HATTIESBURG, Miss. (AP) — Hattiesburg Unified Southern Fried Pride – a weekend of events including music, a march and a tea dance – marks the city’s first gay pride festival.
City police did not have crowd estimates when The Associated Press asked Oct. 11.
“I would love to see this event spread to other cities and become a collaborative effort where we can put aside our differences and just be one community,” Keenon Walker, founder of Keenon Walker Public Relations and Consulting, told The Hattiesburg American.
Events kicked off Oct. 9 with discussion forums and a wine and cheese tasting at which sexual health information was offered.
Oct. 10, there were speakers, musical performances and a peaceful march downtown. The Oct. 11 events included a service and a chicken-and-waffle brunch at Joshua Generation Metropolitan Community Church, and an afternoon and early evening tea dance at Brewsky’s.
The Rev. Ray Peacock led some counter-demonstrators on Oct. 10, WDAM-TV reported. A photograph showed four protesters.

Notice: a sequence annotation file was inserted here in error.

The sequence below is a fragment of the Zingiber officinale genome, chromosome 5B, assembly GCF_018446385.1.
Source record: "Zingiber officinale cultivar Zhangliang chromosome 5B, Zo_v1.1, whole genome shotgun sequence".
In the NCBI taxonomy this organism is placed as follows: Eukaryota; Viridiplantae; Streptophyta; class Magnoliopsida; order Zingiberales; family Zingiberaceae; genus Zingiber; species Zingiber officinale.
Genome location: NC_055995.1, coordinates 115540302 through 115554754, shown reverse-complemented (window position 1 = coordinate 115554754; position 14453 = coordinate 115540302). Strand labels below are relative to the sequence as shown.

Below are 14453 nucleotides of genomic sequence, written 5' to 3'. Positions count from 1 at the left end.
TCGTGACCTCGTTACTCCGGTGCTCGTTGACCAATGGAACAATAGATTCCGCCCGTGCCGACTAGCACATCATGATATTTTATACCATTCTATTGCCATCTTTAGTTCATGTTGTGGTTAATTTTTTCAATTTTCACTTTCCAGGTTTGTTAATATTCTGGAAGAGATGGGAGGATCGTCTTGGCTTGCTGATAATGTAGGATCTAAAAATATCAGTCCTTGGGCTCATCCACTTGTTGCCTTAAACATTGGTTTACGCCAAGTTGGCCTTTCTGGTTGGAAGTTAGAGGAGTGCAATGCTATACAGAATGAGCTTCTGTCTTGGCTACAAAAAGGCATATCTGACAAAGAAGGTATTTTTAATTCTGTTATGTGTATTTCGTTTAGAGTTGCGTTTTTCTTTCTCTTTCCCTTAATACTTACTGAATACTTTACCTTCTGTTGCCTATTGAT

“I don’t believe in what they stand for. We’re just out to show that as Christians, we have a purpose too, and we have Christian rights,” Peacock said.
Brandiilyne Dear said she founded Joshua Generation because her faith remained strong in spite of prejudice against her sexual orientation, and she wanted a church where diverse people could feel welcomed.
She said she had her first romantic experience with another girl when she was 11. She said she struggled with conflicts between her upbringing and sexuality, turning to drugs after her parents discovered her and her first girlfriend.
“I participated in the Bible banging and trying to scare kids straight because I was trying to push down my own feelings about who I was,” Dear said. “When I did come out, I lost my ministry and credentials. The local newspaper, who a few days prior had called me a local hero, ran a letter that called me an abomination.”